May 6, 2021, with Sister Helen Prejean, author of Deadman Walking and River of Fire.https://www.eventbrite.com/e/sister-helen-prejean-author-deadman-walking-tickets-147694388893?aff=ebdssbeac
Dr. Phillip Zimbardo
Hawai‘i Friends of Restorative Justice (HFRJ) is hosting a series of online workshops that will address how public systems can better serve citizens with thoughtful planning and action. Among the planned topics: education, administration of justice, and child welfare. Proceeds from the series will support HFRJ’s work to provide higher education for imprisoned women.
The upcoming workshops will feature internationally renowned speakers who will address these issues in an interactive format including smaller breakout sessions that will allow participants to discuss the issues and ways they can promote positive systemic changes in their communities.
Please sign up for our newsletter and return to this page for updates on the series, including workshop dates and speakers.
Our first workshop is June 9, 2020 with Ellen Langer, PhD., psychology professor, Harvard University, who describes her work as the “psychology of possibility.” The workshop will begin at 2:30 pm and end at 4:00 pm Eastern Time. Dr. Langer is considered the mother of mindfulness, having researched the topic for over forty years. Among her other honors, she is the recipient of four Distinguished Scientist Awards and the Liberty Science Genius Award. For more about Dr. Langer’s innovative and creative work please see: https://scholar.harvard.edu/langer/biocv
Our second workshop is planned for July 28, 2020 and will feature Shadd Maruna, PhD, author of Making Good: How Ex-Convicts Reform and Rebuild Their Lives. Professor Maruna who teaches at Manchester University in Ireland is considered one of the foremost experts in desistance and how people stay law abiding and clean and sober after imprisonment.
How Higher Education Prevents Recidivism & Domestic Violence
Research has shown that higher education prevents repeat crime. Becoming educated makes recidivism significantly less likely. We have worked with several women formerly incarcerated at the Women’s Community Correctional Center (WCCC) over the years who have gone on to complete graduate school. Today we are proud that Daphne Ho‘okano is on our board of directors.Daphne spent many years engaging in substance abuse and in prison but went on to obtain a masters degree in social welfare. Today she is a child protective investigator for the state of Hawai‘i.
Higher education empowers women, and empowered women are more successful at staying out of abusive relationships. “There is an inverse relationship between education and domestic violence. Lower education levels correlate with more likely domestic violence” (Huecker & Smock, 2019).
Domestic and intimate violence against women (DV) is a terrible problem all over the world including Hawai‘i. At least 50 thousand women a year are murdered by partners because of DV, and in the US 50 women a month are shot to death. While DV has been a consistent problem for ages, research published earlier this year shows it is increasing nationally. In 2017 six Hawai’i women were murdered in DV cases, and in 2019 there were three reported murder suicides in our state. Most imprisoned women in Hawai‘i have been exposed to DV in their lifetimes.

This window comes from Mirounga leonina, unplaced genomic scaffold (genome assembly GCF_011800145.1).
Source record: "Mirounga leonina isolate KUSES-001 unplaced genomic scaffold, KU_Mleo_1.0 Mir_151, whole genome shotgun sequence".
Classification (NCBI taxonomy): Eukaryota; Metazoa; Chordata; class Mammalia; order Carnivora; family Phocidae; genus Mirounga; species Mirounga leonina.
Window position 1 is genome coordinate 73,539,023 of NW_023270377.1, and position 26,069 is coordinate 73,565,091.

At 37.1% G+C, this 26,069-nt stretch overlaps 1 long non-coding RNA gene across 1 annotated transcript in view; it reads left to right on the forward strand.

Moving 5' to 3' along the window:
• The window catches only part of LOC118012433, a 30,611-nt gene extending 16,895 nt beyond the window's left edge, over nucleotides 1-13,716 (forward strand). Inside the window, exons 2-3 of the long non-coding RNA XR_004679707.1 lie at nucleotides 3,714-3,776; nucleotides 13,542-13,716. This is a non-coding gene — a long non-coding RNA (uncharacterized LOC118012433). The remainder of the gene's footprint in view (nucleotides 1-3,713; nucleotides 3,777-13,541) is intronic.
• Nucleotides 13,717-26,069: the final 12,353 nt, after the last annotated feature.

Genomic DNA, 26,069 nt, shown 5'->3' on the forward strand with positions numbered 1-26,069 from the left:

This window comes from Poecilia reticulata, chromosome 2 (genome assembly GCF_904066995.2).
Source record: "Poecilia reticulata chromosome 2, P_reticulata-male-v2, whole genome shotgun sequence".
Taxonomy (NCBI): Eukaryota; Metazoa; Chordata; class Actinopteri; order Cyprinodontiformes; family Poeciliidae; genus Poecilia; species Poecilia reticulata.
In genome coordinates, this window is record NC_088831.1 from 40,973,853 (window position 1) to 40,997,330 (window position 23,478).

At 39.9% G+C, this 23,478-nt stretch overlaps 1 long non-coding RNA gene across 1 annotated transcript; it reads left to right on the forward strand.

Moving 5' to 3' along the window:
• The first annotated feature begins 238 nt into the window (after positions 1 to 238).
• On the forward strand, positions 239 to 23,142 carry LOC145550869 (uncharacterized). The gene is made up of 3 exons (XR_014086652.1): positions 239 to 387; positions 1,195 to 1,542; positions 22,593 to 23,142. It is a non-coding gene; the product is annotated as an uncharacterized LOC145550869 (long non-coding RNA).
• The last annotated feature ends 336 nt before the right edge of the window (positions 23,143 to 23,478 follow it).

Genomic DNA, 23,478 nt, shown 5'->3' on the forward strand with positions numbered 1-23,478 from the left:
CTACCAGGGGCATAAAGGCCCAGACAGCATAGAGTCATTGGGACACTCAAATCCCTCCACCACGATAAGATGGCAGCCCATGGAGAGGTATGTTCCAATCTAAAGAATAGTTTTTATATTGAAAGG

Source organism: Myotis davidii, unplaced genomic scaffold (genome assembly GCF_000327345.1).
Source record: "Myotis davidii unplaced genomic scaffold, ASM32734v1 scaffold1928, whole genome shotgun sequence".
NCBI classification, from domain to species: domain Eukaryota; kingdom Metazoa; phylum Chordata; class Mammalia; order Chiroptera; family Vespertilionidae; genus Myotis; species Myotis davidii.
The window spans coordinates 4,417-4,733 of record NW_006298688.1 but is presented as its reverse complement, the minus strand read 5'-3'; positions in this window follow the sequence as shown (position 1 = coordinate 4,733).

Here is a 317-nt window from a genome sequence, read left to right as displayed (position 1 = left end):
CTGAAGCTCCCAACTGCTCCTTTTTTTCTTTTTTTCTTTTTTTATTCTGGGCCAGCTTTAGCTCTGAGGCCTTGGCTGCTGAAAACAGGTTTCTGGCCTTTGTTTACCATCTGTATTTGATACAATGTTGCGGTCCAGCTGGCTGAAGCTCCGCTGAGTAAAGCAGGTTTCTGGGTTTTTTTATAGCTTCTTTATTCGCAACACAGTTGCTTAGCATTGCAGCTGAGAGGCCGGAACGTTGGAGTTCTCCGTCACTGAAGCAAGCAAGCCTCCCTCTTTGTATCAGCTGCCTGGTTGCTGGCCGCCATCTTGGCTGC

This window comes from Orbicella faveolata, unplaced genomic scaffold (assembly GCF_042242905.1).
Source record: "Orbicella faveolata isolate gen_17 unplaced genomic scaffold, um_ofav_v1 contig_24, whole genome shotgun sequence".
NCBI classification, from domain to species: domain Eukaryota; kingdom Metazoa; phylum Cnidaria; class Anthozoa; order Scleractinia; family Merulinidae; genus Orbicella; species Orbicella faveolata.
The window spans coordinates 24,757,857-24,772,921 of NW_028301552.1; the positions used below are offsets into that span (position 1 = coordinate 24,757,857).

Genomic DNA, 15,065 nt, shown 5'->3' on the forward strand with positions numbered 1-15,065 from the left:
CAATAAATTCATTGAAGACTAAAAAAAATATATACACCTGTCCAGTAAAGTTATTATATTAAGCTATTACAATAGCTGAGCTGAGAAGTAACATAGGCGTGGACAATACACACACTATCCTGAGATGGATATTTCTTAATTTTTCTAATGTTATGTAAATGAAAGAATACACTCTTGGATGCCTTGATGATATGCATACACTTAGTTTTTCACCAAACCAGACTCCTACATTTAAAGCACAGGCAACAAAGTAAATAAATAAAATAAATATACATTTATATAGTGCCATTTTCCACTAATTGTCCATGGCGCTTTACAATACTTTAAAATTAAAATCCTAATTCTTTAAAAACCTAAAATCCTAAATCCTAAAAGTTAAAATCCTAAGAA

Rachel Louise Snyder’s No Visible Bruises underscores the need for increased DV prevention. HFRJ is motivated to prevent DV by providing higher education programs for imprisoned women. Snyder, a professor at American University in Washington DC and a former correspondent for NPR, studied DV for ten years. She notes that women all over the world who are in DV relationships share a commonality: They each suffer a “lack of agency.” (Agency is an individual’s ability to understand that she has choices to direct her life.) Higher education will provide imprisoned women with a sense of agency and other assets that can lead them to more positive life courses.
Daphne Ho‘okano: since 2010, after being released from prison, Daphne earned a certificate in substance abuse counseling. She went on to the University of Hawai‘i (UH) at Manoa and received a bachelor’s degree in social work in 2017. In 2018 she earned her Master’s of Social Work from UH Manoa. Today, Daphne works as a child protection social work investigator and administers the Beacon of Hope House to support women transitioning to the community from prison and furlough programs. She is also a board member of Hawai‘i Friends of Restorative Justice.
Curtis Carroll: Mr. Carroll shows that no matter what your education level profound learning can occur for anyone in prison. Mr. Carroll learned to read in prison at age 20 and twenty years later he is a proponent of financial literacy and an expert on the stock market. His nickname is “Wall Street.” Here is his inspiring story shared on a 2017 TED TALK: https://www.ted.com/talks/curtis_wall_street_carroll_how_i_learned_to_read_and_trade_stocks_in_prison?language=en
This April 28, 2019, short editorial by
January 9, 2019
Ala Moana Hotel
Hawai’i Harm Reduction Conference
Malina Kaulakakui a haku ho‘oponopono and a kumu hula, and Lorenn Walker HFRJ director, provided an interactive workshop on the differences between the ancient Hawaiian ho‘oponopono practice and modern restorative justice. The workshop provided experiential listening exercises for participants and was so successful another workshop is planned for June 12, 2019.